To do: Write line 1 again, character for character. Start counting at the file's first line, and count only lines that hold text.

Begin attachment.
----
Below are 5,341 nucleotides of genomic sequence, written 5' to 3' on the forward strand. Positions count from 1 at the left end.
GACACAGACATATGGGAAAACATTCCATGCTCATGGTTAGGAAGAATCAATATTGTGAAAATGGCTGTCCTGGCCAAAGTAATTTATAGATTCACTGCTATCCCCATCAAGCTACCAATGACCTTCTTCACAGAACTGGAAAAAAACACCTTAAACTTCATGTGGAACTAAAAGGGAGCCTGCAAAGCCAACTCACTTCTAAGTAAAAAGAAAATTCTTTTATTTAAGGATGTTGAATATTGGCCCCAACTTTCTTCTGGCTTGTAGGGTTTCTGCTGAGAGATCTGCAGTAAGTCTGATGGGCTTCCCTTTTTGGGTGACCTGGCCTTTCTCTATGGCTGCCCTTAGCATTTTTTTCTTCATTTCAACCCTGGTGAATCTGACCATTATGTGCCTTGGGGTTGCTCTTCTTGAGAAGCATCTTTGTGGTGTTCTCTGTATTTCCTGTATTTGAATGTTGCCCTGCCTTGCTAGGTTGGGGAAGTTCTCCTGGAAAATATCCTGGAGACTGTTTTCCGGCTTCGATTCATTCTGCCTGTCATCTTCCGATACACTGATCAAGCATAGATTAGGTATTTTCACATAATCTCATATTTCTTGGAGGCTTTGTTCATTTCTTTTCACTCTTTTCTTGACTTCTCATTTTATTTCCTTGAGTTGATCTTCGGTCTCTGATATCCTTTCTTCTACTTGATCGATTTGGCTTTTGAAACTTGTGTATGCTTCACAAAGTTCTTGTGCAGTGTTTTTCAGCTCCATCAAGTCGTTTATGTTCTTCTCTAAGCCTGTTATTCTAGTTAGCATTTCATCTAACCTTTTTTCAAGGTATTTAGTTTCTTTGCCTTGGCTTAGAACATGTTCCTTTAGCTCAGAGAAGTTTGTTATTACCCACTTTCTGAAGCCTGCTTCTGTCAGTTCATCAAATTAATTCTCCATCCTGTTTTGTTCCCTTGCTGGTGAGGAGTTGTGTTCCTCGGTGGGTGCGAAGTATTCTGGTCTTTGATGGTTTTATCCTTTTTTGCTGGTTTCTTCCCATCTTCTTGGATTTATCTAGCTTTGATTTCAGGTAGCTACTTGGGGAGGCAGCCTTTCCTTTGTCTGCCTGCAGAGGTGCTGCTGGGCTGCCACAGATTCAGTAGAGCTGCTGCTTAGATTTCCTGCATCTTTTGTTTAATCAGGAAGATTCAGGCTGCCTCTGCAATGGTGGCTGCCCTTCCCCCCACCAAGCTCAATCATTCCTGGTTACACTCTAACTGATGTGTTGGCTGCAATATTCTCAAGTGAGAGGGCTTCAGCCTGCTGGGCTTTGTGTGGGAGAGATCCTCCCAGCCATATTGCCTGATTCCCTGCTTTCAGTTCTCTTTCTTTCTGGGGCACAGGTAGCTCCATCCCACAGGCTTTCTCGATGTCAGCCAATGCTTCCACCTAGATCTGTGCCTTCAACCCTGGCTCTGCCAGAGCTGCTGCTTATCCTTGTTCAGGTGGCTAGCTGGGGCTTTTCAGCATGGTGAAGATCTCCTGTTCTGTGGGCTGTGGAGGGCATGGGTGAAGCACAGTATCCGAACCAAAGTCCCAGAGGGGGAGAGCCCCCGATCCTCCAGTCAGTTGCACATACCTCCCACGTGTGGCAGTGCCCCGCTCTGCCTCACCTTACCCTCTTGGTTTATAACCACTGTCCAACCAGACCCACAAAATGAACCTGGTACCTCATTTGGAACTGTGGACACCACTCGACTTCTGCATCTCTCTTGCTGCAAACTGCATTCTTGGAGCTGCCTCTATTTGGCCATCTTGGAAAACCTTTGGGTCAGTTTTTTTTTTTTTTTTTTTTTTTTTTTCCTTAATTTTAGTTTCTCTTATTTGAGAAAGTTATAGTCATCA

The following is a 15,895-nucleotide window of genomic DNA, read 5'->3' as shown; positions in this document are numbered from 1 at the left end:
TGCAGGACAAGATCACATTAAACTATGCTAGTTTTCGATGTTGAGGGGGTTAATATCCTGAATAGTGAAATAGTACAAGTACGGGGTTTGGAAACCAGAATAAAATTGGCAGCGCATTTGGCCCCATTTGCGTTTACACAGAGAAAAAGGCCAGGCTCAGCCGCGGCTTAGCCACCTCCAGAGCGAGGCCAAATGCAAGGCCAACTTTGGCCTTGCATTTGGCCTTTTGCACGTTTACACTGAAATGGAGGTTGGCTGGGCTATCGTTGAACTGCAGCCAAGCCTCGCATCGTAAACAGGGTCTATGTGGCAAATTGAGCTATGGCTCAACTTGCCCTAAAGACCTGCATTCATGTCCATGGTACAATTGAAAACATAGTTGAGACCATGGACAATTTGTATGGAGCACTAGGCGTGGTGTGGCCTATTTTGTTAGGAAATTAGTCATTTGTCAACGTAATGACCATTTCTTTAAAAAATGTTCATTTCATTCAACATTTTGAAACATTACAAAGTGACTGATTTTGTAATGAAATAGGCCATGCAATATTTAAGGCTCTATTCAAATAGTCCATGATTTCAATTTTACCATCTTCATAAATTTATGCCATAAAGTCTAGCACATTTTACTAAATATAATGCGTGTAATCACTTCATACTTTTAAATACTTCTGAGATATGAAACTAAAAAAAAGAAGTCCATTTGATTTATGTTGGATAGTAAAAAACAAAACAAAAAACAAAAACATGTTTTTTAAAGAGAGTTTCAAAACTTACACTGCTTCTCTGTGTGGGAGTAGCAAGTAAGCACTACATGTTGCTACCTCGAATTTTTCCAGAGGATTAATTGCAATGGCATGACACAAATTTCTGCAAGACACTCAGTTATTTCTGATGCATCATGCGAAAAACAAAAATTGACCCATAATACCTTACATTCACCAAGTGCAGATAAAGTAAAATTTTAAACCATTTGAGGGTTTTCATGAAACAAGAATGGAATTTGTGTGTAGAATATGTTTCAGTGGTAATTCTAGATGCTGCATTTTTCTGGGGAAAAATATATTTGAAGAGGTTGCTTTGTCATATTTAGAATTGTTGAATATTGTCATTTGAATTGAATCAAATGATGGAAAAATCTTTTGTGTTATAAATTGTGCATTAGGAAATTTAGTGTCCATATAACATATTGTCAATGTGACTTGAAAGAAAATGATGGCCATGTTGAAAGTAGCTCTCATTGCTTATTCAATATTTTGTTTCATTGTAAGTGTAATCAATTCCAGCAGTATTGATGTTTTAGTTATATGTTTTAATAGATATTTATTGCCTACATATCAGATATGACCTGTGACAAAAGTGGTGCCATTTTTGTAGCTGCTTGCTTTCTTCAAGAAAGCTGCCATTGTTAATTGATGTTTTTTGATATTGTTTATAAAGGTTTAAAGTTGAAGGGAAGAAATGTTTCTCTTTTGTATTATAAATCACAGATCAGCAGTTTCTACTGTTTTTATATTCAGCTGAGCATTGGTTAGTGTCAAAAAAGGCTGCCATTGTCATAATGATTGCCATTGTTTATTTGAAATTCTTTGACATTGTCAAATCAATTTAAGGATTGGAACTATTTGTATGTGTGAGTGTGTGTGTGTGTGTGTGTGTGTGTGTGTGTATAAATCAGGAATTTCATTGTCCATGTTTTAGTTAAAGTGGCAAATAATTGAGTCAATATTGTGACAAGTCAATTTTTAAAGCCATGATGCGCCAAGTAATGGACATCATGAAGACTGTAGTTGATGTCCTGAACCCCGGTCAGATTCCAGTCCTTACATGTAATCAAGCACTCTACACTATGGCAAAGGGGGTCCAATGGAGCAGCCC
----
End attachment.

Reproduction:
Below are 5,341 nucleotides of genomic sequence, written 5' to 3' on the forward strand. Positions count from 1 at the left end.